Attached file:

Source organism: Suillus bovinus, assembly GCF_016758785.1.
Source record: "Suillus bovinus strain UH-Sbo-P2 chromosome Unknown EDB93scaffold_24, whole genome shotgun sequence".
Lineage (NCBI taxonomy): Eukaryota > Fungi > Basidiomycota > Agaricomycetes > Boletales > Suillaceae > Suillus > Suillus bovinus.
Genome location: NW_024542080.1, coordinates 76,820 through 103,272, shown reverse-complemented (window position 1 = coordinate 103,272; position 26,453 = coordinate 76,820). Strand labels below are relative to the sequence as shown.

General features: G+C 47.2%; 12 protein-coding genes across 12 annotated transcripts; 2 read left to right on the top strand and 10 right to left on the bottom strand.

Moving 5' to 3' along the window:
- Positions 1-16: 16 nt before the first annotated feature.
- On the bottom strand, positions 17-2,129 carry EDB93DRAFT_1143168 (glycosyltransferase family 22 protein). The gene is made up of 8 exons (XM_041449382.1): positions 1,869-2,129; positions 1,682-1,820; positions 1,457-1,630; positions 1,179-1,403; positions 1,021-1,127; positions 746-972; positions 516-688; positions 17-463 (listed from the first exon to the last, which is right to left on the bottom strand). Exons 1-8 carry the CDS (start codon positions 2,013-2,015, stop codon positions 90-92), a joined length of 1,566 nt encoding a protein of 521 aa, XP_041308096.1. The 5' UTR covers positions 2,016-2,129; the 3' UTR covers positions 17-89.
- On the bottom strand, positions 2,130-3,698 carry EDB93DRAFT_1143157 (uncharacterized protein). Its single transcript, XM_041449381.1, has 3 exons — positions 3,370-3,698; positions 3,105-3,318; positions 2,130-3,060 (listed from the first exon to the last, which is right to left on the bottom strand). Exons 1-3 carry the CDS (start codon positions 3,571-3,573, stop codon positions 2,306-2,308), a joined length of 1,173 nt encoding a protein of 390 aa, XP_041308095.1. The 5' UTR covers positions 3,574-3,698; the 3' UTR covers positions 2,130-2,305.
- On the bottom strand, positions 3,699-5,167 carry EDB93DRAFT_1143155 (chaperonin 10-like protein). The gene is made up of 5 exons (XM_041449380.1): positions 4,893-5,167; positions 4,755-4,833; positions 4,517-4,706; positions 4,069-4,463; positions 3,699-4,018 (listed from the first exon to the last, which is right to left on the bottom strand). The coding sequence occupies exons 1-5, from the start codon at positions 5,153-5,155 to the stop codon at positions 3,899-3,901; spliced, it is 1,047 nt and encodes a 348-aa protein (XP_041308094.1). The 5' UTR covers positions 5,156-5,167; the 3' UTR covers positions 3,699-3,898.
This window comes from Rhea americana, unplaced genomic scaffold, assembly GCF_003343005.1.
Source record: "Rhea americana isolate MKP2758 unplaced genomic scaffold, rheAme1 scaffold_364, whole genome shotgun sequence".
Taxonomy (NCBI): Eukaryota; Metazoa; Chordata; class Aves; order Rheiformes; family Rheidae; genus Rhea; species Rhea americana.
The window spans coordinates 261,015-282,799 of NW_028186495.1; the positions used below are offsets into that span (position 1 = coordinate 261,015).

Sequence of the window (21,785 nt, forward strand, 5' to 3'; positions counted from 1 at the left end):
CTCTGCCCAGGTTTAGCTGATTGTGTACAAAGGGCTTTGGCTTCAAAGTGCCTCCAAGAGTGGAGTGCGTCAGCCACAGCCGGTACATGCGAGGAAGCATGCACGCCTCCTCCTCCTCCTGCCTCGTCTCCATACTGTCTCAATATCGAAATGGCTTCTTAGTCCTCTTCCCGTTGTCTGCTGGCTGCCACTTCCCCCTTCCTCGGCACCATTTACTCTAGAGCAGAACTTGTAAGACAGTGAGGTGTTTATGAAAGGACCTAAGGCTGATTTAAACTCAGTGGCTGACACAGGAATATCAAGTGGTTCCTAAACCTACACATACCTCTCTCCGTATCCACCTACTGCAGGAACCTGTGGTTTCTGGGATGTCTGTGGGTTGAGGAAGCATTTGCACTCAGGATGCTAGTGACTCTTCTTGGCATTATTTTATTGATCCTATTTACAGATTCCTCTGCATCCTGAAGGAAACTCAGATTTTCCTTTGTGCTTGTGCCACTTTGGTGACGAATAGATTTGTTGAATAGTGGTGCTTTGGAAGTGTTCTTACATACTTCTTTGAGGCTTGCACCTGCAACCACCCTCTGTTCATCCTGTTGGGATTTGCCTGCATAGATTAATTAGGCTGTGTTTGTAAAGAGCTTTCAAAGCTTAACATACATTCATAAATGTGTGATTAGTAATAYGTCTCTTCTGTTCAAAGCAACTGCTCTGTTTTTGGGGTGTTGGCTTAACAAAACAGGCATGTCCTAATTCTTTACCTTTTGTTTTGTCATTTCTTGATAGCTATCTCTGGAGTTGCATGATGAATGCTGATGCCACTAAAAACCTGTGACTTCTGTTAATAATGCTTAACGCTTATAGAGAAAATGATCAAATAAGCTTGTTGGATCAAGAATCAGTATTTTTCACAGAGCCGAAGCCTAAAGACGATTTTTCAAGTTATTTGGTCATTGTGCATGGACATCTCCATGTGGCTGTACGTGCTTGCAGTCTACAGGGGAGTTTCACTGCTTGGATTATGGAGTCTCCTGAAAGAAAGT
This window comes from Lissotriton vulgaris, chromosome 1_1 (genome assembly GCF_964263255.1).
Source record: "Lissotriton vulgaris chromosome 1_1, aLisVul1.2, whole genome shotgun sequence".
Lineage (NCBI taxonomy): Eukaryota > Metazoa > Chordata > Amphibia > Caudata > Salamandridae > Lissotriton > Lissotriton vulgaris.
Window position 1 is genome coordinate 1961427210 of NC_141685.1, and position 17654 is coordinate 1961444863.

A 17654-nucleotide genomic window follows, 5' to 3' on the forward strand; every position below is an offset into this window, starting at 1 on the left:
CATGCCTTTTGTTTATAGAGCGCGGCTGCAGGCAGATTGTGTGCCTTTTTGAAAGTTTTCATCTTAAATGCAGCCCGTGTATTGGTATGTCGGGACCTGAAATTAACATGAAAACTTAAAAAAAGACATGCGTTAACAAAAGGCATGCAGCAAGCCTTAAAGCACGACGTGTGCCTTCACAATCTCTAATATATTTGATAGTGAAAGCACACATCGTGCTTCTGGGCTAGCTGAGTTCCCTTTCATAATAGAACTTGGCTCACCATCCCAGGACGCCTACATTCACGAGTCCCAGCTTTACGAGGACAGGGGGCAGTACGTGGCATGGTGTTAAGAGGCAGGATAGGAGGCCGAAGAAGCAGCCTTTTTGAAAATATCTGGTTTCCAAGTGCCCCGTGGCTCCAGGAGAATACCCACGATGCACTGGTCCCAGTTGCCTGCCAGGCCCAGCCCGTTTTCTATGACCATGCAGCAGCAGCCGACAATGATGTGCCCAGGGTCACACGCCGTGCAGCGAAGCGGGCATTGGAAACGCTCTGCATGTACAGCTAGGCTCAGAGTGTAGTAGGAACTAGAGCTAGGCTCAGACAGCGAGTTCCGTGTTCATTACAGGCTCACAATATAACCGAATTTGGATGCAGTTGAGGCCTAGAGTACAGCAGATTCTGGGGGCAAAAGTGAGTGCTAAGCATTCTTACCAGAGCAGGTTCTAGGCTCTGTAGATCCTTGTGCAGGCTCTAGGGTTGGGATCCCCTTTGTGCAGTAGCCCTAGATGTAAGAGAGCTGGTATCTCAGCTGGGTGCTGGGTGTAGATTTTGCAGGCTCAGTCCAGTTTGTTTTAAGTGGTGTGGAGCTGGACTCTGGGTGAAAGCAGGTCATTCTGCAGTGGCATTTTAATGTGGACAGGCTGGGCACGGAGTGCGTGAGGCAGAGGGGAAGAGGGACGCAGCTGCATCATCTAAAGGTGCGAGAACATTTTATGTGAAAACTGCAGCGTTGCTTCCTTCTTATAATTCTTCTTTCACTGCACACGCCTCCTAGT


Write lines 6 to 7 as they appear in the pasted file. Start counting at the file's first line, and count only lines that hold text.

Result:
Moving 5' to 3' along the window:
- Positions 1-16: 16 nt before the first annotated feature.